End Intimidation of Rural Media and Amend Repressive Laws Before 2011 Elections
May 2, 2010
The Ugandan government has been limiting free expression under the dubious guise of keeping public order and security. This must stop. One of the cornerstones of free speech is the right to criticize those in positions of power
Jon Elliott, Africa advocacy director

(Kampala) - Supporters of Uganda's ruling party, including government officials, are threatening and intimidating journalists in an effort to curb criticism of the government, Human Rights Watch said in a report released today. Human Rights Watch urged the ruling National Resistance Movement (NRM) government to honor World Press Freedom Day on May 3, 2010, by publicly condemning such practices and amending laws to protect free expression in the lead-up to the 2011 elections.

The 60-page report, "A Media Minefield: Increased Threats to Freedom of Expression in Uganda," documents multiple recent cases in which Ugandan journalists have faced increasing threats from government officials and NRM party members, intimidation, harassment, and in some instances, government-inspired criminal charges. The cases involved journalists who had reported critically about the government, presented opposing political views, or exposed state wrongdoing, such as corruption or failure to investigate crimes, particularly in rural areas. Furthermore, Uganda's media regulatory system is partisan and does not tolerate criticism of the governing party, Human Rights Watch said.

"The Ugandan government has been limiting free expression under the dubious guise of keeping public order and security," said Jon Elliott, Africa advocacy director at Human Rights Watch. "This must stop. One of the cornerstones of free speech is the right to criticize those in positions of power."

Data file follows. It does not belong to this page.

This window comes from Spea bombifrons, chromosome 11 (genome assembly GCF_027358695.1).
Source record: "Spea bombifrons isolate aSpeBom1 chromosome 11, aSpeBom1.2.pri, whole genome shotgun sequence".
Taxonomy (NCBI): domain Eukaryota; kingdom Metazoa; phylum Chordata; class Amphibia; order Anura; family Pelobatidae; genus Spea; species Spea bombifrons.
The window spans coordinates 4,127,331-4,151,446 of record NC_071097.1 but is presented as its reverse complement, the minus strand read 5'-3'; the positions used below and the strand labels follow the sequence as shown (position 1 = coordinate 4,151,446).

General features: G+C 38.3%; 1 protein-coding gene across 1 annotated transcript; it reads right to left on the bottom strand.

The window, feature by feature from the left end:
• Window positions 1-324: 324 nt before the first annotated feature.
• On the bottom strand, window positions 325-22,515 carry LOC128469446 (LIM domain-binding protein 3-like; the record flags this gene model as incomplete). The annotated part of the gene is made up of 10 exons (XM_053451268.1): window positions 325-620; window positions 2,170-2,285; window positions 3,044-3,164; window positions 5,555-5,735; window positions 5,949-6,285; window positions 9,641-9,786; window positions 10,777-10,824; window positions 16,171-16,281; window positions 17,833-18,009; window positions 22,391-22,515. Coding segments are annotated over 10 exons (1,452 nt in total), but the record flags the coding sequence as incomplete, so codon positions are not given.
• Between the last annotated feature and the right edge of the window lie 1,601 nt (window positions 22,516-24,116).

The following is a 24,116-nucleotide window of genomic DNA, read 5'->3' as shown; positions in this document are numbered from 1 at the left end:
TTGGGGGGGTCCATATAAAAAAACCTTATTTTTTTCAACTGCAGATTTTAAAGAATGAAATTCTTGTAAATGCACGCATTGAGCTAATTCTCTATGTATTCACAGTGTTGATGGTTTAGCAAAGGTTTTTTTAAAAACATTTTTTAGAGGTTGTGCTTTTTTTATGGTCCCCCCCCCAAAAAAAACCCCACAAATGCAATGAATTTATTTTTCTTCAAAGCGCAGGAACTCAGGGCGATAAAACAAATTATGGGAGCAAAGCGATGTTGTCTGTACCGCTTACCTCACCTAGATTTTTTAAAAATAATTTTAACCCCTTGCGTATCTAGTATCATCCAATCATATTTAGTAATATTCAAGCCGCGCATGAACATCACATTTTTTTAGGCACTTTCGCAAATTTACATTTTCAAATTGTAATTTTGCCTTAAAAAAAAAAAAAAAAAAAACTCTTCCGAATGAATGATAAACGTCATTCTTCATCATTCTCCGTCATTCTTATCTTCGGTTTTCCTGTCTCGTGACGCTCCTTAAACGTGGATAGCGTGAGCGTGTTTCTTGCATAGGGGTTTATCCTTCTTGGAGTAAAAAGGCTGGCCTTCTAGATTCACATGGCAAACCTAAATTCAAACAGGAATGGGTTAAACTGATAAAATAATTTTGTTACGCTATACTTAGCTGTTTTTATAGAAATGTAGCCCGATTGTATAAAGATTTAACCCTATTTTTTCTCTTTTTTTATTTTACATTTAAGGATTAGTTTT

During riots in the capital, Kampala, in September 2009 that left at least 40 people dead, Ugandan police and soldiers beat and detained journalists who were trying to report on unfolding events or debate the cause of the riots on the radio. The government shut down four Kampala radio stations without notice or hearing. It also arbitrarily banned open-air broadcasting, known as bimeeza, a popular forum for public debate. That ban remains in force.

The media crackdown in Kampala has been replicated by ruling party officials and supporters throughout rural areas. Human Rights Watch research found that local authorities and ruling party operatives repeatedly referred to the state's response to the Kampala riots to intimidate local journalists reporting on politics. The officials similarly threatened rural radio reporters with violence, arrest, and station closings for reporting on what the officials considered "controversial" local issues.

One journalist and talk-show host based outside Kampala and broadcasting in a local language told Human Rights Watch that security officials and NRM members had threatened him three times in the last year over the content of his programming. Most recently, after a program to discuss the successes and failures of the ruling party since it took power 24 years ago, the journalist received phone calls from the regional internal security officer, a state employee, warning that the subject of discussion had been "inappropriate." Later, the area's chief ruling party mobilizer threatened the journalist, saying, "We don't want to hear any of that. You can disappear and no one will know where we have taken you."

Uganda's multiple media regulatory bodies, under the Information Ministry's control, have broad powers to seize radio equipment and close stations without prior notification, court orders, or any evidence of criminal wrongdoing. Since the previous political campaigns in 2005, more than 30 independent journalists have been summoned by the police or charged with crimes such as sedition, incitement to violence, and promoting sectarianism. In many cases, these charges were levied for criticizing the government or reporting views of those who are critical of the ruling party.